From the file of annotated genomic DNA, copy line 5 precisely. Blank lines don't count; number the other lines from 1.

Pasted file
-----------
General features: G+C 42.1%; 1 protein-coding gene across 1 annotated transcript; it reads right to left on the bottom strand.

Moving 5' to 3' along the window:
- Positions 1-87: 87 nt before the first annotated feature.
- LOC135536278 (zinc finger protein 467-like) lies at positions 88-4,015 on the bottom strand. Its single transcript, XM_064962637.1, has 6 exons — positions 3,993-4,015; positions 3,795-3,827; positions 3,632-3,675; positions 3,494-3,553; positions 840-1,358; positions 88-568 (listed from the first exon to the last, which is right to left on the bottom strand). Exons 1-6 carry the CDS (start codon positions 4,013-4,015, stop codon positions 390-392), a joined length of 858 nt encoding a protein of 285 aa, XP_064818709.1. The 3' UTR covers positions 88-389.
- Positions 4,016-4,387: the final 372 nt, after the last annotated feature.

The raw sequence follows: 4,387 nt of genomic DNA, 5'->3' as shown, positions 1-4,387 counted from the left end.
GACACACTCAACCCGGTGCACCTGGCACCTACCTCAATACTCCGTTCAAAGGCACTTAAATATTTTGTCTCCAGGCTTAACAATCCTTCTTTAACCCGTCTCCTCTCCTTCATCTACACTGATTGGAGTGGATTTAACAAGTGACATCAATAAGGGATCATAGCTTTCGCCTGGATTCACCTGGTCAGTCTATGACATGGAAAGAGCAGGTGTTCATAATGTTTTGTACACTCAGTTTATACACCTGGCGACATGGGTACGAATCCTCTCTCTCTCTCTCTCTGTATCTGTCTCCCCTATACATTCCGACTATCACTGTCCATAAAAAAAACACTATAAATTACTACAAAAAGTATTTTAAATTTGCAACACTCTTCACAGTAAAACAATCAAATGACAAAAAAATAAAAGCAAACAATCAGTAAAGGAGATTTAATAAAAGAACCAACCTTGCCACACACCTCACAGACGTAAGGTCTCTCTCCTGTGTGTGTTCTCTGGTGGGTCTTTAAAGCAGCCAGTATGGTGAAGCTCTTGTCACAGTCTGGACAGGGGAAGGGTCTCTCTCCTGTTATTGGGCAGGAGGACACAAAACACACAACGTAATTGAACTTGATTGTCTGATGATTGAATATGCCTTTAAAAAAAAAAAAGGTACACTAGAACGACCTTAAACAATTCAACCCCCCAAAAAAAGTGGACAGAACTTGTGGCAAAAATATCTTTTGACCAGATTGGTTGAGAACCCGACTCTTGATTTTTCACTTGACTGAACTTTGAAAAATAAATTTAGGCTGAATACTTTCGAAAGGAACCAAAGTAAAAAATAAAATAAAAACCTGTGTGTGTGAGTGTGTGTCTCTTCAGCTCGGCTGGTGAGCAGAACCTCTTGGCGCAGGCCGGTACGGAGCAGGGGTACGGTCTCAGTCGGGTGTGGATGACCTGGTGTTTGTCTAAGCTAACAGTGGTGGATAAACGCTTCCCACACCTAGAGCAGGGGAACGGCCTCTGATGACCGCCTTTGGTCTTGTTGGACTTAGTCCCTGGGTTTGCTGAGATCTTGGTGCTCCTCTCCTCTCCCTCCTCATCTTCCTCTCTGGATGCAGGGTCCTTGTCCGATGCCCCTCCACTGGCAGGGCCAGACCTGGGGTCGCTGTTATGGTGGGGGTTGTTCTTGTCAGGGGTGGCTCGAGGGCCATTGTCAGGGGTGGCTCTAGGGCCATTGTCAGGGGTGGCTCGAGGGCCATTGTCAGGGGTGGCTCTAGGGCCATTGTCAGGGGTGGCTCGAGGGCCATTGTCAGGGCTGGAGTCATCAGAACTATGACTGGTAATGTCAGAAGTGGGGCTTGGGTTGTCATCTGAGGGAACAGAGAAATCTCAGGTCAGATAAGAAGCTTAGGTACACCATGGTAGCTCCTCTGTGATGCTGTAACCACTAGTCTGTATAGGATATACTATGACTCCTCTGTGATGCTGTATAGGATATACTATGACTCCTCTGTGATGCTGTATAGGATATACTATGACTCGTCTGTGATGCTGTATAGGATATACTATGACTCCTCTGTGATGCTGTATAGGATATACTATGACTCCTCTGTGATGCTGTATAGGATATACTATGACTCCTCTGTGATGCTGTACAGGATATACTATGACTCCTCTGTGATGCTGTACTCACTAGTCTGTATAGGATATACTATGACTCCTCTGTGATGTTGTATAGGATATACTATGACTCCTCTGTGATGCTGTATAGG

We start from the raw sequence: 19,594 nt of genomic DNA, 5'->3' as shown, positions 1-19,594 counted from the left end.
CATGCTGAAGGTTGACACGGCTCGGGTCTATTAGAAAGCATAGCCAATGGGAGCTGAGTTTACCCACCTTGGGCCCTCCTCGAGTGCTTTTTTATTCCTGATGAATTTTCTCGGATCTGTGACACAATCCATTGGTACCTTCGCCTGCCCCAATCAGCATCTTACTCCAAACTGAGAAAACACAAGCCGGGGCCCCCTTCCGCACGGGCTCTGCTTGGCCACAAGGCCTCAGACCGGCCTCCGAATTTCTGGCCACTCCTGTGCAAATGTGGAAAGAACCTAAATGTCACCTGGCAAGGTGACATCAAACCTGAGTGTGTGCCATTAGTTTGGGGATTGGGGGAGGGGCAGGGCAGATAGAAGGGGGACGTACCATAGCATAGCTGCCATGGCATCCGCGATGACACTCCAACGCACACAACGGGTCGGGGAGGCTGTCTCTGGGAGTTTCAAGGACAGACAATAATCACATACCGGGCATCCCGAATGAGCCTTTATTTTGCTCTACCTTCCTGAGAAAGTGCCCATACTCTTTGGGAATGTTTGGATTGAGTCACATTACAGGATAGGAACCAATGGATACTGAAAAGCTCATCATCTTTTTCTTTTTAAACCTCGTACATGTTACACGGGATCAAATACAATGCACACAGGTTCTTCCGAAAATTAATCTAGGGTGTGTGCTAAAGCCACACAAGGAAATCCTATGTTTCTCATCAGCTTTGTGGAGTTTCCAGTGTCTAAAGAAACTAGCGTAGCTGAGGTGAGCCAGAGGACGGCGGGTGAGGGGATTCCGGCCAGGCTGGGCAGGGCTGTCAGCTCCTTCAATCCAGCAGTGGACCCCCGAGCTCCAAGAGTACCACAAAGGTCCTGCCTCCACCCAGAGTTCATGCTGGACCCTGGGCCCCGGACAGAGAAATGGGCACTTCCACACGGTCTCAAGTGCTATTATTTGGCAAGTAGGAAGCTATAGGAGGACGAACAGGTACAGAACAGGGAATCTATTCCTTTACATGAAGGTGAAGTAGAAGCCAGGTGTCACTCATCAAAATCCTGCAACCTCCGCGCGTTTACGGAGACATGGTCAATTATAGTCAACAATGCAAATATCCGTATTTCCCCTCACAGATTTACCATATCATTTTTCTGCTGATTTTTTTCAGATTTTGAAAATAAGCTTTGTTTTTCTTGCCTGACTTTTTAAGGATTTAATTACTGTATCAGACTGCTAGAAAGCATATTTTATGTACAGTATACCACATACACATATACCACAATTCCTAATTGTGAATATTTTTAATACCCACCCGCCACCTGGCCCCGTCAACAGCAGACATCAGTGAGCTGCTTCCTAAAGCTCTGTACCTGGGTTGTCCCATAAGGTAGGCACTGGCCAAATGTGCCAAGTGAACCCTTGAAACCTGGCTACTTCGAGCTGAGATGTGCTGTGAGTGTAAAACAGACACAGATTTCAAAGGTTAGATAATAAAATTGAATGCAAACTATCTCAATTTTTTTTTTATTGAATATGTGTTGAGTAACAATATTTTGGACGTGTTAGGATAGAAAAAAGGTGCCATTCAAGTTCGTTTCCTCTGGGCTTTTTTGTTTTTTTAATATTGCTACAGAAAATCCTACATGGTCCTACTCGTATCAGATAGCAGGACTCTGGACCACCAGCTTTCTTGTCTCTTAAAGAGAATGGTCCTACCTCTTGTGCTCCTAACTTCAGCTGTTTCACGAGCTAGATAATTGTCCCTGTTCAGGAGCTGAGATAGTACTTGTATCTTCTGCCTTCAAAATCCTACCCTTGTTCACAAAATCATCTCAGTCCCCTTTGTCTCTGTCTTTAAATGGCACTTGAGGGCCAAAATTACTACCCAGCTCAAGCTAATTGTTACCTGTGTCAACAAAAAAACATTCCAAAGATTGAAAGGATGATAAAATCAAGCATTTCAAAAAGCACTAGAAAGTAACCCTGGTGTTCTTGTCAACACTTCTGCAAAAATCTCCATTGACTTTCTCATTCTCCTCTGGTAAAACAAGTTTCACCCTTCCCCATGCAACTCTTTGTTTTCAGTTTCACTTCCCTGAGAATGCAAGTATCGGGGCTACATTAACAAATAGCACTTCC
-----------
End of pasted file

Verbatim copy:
- Positions 4,016-4,387: the final 372 nt, after the last annotated feature.